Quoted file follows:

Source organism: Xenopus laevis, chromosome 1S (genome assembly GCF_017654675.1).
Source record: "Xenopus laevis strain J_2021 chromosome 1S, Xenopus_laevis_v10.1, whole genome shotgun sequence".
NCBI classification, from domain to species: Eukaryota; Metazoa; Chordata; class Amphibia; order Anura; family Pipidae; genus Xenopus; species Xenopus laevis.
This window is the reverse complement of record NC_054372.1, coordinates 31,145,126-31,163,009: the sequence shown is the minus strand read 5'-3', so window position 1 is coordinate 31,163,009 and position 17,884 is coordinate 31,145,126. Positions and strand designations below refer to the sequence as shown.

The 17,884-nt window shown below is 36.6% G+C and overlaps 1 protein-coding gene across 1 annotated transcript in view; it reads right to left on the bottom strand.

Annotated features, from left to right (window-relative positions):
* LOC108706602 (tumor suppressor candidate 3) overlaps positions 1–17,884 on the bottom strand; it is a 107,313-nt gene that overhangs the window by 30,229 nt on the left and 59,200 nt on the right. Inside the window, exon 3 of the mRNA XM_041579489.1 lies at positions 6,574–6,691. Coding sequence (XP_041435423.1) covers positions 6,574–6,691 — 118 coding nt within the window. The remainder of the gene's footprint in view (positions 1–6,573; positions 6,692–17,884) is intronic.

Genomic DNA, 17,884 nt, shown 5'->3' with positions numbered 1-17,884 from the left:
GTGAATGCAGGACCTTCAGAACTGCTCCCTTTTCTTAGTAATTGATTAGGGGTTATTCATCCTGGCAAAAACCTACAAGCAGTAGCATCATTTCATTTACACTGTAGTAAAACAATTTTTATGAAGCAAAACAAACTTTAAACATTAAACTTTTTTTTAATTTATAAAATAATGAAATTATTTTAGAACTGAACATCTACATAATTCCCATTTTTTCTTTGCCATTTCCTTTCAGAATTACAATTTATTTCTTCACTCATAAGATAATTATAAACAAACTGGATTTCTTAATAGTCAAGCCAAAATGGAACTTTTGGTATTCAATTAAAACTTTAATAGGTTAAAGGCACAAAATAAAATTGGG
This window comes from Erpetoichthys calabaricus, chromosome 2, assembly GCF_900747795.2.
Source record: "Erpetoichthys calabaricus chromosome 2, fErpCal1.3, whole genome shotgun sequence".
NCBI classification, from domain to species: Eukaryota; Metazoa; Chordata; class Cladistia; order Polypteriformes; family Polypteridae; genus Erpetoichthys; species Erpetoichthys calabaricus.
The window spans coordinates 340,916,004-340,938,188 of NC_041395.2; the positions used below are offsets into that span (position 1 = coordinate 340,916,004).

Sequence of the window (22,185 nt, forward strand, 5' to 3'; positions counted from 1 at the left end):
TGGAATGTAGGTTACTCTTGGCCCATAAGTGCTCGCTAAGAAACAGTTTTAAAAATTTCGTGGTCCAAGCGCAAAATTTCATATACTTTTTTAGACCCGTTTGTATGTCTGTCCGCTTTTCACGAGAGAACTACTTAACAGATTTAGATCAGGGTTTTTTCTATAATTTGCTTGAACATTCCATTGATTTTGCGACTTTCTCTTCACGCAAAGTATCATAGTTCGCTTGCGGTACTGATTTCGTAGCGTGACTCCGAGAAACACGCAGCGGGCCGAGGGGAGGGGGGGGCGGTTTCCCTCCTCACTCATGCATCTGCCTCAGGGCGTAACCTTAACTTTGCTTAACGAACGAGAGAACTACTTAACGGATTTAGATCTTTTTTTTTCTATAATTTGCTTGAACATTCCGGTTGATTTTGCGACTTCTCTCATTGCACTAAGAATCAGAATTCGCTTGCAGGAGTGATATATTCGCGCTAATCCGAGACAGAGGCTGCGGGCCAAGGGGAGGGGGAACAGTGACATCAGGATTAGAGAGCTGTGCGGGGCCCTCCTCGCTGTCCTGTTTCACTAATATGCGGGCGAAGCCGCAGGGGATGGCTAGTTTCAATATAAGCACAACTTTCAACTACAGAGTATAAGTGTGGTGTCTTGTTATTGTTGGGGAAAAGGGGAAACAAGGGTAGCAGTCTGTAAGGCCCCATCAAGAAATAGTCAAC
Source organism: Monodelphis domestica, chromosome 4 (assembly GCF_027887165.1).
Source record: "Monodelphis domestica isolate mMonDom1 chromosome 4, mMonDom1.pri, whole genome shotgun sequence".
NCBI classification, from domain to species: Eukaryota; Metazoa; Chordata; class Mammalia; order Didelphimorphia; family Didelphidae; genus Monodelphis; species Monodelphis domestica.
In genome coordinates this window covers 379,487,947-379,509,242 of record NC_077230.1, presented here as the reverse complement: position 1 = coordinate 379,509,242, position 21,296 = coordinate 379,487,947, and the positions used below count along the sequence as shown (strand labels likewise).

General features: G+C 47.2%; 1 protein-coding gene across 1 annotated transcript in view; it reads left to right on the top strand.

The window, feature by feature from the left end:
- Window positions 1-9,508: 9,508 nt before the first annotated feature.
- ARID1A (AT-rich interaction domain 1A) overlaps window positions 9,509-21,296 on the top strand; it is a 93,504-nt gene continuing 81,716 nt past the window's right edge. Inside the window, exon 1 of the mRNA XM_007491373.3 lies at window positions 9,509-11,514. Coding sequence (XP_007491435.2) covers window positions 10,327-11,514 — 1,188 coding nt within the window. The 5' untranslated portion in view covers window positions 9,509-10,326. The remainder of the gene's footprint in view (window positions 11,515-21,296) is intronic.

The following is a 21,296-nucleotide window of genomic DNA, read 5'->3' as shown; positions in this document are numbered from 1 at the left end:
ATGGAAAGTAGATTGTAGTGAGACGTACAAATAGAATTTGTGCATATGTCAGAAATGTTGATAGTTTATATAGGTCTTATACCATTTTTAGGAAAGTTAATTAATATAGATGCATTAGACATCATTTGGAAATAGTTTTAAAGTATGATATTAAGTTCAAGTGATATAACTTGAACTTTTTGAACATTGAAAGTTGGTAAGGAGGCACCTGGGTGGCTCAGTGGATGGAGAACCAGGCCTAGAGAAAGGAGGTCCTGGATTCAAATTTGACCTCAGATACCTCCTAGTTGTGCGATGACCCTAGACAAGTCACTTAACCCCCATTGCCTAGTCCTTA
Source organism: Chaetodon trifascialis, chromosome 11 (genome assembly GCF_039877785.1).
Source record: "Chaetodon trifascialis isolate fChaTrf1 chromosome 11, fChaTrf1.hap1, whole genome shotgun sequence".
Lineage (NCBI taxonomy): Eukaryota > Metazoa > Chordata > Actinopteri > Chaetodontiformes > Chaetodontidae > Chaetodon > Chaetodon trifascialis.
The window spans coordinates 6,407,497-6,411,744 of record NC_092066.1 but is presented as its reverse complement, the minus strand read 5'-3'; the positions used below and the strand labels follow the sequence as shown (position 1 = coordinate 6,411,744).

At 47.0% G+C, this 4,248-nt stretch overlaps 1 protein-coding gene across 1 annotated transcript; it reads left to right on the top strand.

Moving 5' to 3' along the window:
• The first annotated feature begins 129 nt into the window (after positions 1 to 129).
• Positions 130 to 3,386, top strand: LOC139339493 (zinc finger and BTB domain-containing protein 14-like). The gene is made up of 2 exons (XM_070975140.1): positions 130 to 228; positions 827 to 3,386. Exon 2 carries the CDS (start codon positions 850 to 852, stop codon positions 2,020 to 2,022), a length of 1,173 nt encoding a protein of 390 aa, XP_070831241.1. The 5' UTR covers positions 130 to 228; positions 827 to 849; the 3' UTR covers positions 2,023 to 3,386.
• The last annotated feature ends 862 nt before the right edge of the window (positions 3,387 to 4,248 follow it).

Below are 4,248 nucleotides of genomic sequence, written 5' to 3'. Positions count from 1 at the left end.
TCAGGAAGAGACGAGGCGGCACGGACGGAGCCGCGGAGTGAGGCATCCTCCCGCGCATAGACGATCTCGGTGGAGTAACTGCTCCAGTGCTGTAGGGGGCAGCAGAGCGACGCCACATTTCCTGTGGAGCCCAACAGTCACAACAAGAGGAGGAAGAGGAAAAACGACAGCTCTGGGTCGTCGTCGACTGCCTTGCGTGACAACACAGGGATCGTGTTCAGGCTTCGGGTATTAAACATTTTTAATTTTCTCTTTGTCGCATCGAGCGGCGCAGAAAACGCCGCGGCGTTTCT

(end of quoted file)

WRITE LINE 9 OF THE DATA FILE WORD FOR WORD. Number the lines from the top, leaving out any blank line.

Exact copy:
GTGAATGCAGGACCTTCAGAACTGCTCCCTTTTCTTAGTAATTGATTAGGGGTTATTCATCCTGGCAAAAACCTACAAGCAGTAGCATCATTTCATTTACACTGTAGTAAAACAATTTTTATGAAGCAAAACAAACTTTAAACATTAAACTTTTTTTTAATTTATAAAATAATGAAATTATTTTAGAACTGAACATCTACATAATTCCCATTTTTTCTTTGCCATTTCCTTTCAGAATTACAATTTATTTCTTCACTCATAAGATAATTATAAACAAACTGGATTTCTTAATAGTCAAGCCAAAATGGAACTTTTGGTATTCAATTAAAACTTTAATAGGTTAAAGGCACAAAATAAAATTGGG